If you think telecom expense management applies to nothing more than business phone lines, think again. Hyoun Park, founder and principal investigator with technology advisory Amalgam Insights, tells ....
June 2, 2017
Enterprises strategizing on mobility today, including for internal collaboration, don't have the luxury of learning as they go. Tony Rizzo, enterprise mobility specialist with Blue Hill Research, expl....
May 24, 2017
Mark Winther, head of IDC's global telecom consulting practice, gives us his take on how CPaaS providers evolve beyond the basic building blocks and address maturing enterprise needs.
May 18, 2017
Diane Myers, senior research director at IHS Markit, walks us through her 2017 UC-as-a-service report... and shares what might be to come in 2018.
April 28, 2017
Change isn't easy, but it is necessary. Tune in for advice and perspective from Zeus Kerravala, co-author of a "Digital Transformation for Dummies" special edition.
April 20, 2017
Robin Gareiss, president of Nemertes Research, shares insight gleaned from the firm's 12th annual UCC Total Cost of Operations study.
March 23, 2017
Tim Banting, of Current Analysis, gives us a peek into what the next three years will bring in advance of his Enterprise Connect session exploring the question: Will there be a new model for enterpris....
March 15, 2017
Andrew Prokop, communications evangelist with Arrow Systems Integration, discusses the evolving role of the all-important session border controller.
March 9, 2017
Organizer Alan Quayle gives us the lowdown on programmable communications and all you need to know about participating in this pre-Enterprise Connect hackathon.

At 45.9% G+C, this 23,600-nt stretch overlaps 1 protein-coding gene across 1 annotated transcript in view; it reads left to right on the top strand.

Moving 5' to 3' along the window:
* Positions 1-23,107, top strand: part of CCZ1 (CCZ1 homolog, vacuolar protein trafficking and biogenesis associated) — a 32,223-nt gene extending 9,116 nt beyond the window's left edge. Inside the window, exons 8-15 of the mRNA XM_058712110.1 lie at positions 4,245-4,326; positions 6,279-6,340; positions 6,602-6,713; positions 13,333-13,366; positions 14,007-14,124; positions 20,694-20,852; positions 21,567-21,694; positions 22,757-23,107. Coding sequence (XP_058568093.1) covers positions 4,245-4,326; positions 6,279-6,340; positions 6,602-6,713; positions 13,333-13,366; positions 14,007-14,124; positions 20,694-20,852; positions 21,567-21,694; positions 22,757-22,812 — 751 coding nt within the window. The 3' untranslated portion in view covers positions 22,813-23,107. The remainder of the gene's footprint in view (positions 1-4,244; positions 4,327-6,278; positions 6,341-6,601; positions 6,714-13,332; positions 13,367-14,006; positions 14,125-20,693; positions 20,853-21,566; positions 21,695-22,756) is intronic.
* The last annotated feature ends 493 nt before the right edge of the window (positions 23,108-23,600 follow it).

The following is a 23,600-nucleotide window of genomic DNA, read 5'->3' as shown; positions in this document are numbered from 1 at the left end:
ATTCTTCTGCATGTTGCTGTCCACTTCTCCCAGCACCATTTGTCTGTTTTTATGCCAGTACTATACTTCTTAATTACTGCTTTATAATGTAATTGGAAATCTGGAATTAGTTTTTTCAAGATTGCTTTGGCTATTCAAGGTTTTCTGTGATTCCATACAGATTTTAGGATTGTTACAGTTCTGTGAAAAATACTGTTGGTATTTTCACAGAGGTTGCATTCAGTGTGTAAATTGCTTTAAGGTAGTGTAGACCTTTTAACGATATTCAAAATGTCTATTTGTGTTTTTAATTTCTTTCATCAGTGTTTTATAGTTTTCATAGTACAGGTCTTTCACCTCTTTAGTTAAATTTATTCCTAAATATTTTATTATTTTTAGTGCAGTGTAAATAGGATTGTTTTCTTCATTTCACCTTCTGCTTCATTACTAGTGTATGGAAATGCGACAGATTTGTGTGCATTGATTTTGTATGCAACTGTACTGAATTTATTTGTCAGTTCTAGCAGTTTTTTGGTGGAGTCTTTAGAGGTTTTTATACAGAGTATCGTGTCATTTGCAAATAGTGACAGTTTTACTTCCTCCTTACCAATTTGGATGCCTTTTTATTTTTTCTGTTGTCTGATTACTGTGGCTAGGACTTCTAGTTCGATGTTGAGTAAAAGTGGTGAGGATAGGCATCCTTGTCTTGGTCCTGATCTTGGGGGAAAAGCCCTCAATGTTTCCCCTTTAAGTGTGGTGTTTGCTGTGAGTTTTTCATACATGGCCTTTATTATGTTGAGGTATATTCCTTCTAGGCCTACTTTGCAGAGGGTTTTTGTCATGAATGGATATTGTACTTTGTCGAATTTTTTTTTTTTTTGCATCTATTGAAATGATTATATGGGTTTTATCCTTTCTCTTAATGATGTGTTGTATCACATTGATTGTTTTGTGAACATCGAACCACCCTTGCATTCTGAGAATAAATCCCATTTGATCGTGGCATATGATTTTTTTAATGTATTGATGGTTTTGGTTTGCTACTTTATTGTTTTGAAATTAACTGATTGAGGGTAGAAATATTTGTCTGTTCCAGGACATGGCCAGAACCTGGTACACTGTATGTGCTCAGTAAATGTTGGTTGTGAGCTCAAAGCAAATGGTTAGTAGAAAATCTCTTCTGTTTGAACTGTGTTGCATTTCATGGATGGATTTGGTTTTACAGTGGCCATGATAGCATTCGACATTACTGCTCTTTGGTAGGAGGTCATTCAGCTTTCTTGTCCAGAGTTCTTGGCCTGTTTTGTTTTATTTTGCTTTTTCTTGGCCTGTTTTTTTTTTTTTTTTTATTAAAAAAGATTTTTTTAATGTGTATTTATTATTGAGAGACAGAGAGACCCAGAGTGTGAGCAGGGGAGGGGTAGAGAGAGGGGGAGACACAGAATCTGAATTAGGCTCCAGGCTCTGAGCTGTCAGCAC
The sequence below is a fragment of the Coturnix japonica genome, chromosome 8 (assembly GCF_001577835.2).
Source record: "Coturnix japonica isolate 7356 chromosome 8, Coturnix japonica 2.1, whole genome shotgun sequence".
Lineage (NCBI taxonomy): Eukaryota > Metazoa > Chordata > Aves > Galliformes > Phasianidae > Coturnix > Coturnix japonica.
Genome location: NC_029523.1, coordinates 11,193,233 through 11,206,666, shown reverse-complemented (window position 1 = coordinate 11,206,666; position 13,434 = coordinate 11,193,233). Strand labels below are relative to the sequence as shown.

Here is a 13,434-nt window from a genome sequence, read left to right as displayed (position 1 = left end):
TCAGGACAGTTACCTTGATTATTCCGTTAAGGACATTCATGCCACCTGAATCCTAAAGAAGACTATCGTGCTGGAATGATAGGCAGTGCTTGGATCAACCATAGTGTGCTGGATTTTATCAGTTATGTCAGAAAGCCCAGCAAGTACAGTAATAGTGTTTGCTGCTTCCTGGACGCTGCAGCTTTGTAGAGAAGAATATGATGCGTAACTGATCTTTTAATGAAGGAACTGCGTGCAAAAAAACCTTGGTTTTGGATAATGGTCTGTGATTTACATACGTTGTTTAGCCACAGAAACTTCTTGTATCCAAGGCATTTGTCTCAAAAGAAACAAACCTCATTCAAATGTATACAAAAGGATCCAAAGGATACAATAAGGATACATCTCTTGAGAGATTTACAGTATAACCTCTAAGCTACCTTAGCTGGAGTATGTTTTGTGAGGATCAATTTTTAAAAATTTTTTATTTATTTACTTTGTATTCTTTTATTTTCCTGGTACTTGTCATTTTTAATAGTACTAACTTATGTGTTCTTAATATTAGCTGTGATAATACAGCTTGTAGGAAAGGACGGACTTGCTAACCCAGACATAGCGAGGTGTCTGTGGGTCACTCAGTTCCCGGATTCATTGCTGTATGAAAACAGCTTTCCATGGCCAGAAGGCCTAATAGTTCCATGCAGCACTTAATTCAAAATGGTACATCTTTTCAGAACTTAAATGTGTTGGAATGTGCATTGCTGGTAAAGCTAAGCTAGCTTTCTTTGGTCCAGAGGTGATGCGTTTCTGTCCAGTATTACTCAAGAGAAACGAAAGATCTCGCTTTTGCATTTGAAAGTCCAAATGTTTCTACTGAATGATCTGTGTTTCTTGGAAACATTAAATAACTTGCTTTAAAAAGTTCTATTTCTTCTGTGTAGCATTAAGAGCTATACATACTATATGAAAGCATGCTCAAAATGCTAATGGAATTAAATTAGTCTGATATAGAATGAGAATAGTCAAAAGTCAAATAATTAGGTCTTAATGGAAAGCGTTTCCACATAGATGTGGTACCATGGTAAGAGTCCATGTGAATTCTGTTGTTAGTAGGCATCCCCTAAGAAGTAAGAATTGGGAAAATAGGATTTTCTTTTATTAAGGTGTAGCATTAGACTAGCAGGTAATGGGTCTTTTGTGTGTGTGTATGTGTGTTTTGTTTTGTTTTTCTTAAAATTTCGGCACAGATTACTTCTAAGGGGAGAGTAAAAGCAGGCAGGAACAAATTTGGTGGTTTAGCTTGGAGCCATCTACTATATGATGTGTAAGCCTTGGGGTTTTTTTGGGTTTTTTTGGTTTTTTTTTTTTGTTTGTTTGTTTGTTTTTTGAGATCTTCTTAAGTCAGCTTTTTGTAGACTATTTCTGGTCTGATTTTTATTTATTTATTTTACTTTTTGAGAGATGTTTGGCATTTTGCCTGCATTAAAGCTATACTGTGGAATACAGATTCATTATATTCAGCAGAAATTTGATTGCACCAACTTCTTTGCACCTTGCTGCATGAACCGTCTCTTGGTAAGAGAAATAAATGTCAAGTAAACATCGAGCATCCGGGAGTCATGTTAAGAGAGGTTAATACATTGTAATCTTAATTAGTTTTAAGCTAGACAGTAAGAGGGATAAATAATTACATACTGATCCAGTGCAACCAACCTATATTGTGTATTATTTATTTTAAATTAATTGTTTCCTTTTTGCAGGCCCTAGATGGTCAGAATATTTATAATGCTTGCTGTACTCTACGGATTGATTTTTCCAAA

March 3, 2017
From protecting against new vulnerabilities to keeping security assessments up to date, security consultant Mark Collier shares tips on how best to protect your UC systems.
February 24, 2017
UC analyst Blair Pleasant sorts through the myriad cloud architectural models underlying UCaaS and CCaaS offerings, and explains why knowing the differences matter.
February 17, 2017
From the most basics of basics to the hidden gotchas, UC consultant Melissa Swartz helps demystify the complex world of SIP trunking.
February 7, 2017
UC&C consultant Kevin Kieller, a partner at enableUC, shares pointers for making the right architectural choices for your Skype for Business deployment.
February 1, 2017
Elka Popova, a Frost & Sullivan program director, shares a status report on the UCaaS market today and offers her perspective on what large enterprises need before committing to UC in the cloud.
January 26, 2017
Andrew Davis, co-founder of Wainhouse Research and chair of the Video track at Enterprise Connect 2017, sorts through the myriad cloud video service options and shares how to tell if your choice is en....
January 23, 2017
Sheila McGee-Smith, Contact Center/Customer Experience track chair for Enterprise Connect 2017, tells us what we need to know about the role cloud software is playing in contact centers today.